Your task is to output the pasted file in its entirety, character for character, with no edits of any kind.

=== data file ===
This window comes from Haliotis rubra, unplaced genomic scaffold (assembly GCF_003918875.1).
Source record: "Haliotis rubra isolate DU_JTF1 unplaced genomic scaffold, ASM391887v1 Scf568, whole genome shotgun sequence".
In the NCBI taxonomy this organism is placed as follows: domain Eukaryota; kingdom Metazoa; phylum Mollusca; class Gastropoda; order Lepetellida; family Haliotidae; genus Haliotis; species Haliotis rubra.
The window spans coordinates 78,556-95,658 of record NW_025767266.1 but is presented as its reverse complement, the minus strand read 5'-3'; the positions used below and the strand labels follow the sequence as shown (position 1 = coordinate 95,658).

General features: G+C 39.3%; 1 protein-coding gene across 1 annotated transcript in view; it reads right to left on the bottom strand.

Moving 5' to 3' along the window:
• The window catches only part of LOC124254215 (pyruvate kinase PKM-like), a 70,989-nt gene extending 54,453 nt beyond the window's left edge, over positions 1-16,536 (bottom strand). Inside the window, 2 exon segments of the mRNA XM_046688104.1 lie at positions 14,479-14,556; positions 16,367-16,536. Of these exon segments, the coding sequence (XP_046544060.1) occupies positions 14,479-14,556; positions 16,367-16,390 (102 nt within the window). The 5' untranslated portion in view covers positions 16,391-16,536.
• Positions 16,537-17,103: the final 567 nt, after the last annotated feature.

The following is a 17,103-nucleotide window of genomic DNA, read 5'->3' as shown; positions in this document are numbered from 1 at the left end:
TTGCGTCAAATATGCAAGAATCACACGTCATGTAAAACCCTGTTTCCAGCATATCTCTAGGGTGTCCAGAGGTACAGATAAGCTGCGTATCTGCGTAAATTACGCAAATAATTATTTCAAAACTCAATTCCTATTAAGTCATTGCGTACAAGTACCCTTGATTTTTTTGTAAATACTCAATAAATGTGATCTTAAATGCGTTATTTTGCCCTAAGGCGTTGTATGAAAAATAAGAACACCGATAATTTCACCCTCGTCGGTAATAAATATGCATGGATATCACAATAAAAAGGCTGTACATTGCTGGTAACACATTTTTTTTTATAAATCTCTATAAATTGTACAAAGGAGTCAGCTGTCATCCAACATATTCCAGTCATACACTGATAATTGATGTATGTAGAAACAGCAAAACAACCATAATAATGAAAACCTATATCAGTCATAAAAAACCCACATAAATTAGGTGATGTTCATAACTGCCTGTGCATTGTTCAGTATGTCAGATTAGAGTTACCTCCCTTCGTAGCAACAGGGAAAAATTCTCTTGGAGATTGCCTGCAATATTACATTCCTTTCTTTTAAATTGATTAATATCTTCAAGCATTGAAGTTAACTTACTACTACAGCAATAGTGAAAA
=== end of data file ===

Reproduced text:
This window comes from Haliotis rubra, unplaced genomic scaffold (assembly GCF_003918875.1).
Source record: "Haliotis rubra isolate DU_JTF1 unplaced genomic scaffold, ASM391887v1 Scf568, whole genome shotgun sequence".
In the NCBI taxonomy this organism is placed as follows: domain Eukaryota; kingdom Metazoa; phylum Mollusca; class Gastropoda; order Lepetellida; family Haliotidae; genus Haliotis; species Haliotis rubra.
The window spans coordinates 78,556-95,658 of record NW_025767266.1 but is presented as its reverse complement, the minus strand read 5'-3'; the positions used below and the strand labels follow the sequence as shown (position 1 = coordinate 95,658).

General features: G+C 39.3%; 1 protein-coding gene across 1 annotated transcript in view; it reads right to left on the bottom strand.

Moving 5' to 3' along the window:
• The window catches only part of LOC124254215 (pyruvate kinase PKM-like), a 70,989-nt gene extending 54,453 nt beyond the window's left edge, over positions 1-16,536 (bottom strand). Inside the window, 2 exon segments of the mRNA XM_046688104.1 lie at positions 14,479-14,556; positions 16,367-16,536. Of these exon segments, the coding sequence (XP_046544060.1) occupies positions 14,479-14,556; positions 16,367-16,390 (102 nt within the window). The 5' untranslated portion in view covers positions 16,391-16,536.
• Positions 16,537-17,103: the final 567 nt, after the last annotated feature.

The following is a 17,103-nucleotide window of genomic DNA, read 5'->3' as shown; positions in this document are numbered from 1 at the left end:
TTGCGTCAAATATGCAAGAATCACACGTCATGTAAAACCCTGTTTCCAGCATATCTCTAGGGTGTCCAGAGGTACAGATAAGCTGCGTATCTGCGTAAATTACGCAAATAATTATTTCAAAACTCAATTCCTATTAAGTCATTGCGTACAAGTACCCTTGATTTTTTTGTAAATACTCAATAAATGTGATCTTAAATGCGTTATTTTGCCCTAAGGCGTTGTATGAAAAATAAGAACACCGATAATTTCACCCTCGTCGGTAATAAATATGCATGGATATCACAATAAAAAGGCTGTACATTGCTGGTAACACATTTTTTTTTATAAATCTCTATAAATTGTACAAAGGAGTCAGCTGTCATCCAACATATTCCAGTCATACACTGATAATTGATGTATGTAGAAACAGCAAAACAACCATAATAATGAAAACCTATATCAGTCATAAAAAACCCACATAAATTAGGTGATGTTCATAACTGCCTGTGCATTGTTCAGTATGTCAGATTAGAGTTACCTCCCTTCGTAGCAACAGGGAAAAATTCTCTTGGAGATTGCCTGCAATATTACATTCCTTTCTTTTAAATTGATTAATATCTTCAAGCATTGAAGTTAACTTACTACTACAGCAATAGTGAAAA